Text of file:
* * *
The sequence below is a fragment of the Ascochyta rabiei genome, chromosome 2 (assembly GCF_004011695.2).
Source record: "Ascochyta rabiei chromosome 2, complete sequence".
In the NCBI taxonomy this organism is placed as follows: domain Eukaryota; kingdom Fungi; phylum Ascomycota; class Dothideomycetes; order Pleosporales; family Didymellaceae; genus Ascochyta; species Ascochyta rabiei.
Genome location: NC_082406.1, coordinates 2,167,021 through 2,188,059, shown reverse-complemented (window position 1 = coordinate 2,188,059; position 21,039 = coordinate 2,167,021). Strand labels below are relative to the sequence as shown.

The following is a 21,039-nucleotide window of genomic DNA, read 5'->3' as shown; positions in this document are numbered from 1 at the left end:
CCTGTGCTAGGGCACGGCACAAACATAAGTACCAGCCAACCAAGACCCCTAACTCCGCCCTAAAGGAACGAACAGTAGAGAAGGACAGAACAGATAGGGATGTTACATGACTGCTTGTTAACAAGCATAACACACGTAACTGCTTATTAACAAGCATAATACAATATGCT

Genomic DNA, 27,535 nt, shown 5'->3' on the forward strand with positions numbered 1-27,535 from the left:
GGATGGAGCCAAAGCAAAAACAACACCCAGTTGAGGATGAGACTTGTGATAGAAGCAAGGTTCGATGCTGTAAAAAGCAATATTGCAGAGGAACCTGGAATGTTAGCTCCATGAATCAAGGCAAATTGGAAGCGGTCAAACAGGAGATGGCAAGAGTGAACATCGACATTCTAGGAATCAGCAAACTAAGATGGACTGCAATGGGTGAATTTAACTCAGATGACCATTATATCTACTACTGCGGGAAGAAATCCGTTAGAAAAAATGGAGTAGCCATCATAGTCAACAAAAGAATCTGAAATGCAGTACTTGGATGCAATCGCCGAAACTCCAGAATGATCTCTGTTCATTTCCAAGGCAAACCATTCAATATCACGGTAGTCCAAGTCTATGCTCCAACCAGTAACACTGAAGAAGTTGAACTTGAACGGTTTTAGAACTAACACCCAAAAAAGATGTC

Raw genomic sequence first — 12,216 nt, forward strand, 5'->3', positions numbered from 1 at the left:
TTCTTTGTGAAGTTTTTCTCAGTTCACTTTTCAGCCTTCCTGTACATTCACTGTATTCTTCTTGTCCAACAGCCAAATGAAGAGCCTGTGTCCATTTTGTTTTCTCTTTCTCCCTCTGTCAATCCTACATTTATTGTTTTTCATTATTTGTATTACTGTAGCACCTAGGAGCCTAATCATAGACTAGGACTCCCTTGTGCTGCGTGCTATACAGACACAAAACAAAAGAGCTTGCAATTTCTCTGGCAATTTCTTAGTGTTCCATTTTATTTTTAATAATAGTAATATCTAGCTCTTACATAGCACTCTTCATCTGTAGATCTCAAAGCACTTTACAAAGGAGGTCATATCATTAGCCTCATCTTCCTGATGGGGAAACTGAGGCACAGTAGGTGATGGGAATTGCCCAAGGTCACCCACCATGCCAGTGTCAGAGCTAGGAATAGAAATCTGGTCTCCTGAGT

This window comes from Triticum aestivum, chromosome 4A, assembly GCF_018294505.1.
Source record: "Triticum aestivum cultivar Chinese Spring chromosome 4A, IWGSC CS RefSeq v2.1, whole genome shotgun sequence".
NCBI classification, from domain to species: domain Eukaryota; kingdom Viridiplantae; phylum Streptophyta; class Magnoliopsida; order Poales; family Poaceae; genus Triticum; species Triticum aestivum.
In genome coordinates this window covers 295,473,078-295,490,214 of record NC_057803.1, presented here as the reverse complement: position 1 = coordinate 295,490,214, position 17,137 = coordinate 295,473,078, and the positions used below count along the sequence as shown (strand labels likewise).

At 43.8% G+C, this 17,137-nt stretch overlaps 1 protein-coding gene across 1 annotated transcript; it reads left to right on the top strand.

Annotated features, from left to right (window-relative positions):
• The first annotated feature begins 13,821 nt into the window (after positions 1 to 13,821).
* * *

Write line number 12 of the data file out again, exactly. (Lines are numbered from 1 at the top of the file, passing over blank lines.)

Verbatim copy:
Source record: "Triticum aestivum cultivar Chinese Spring chromosome 4A, IWGSC CS RefSeq v2.1, whole genome shotgun sequence".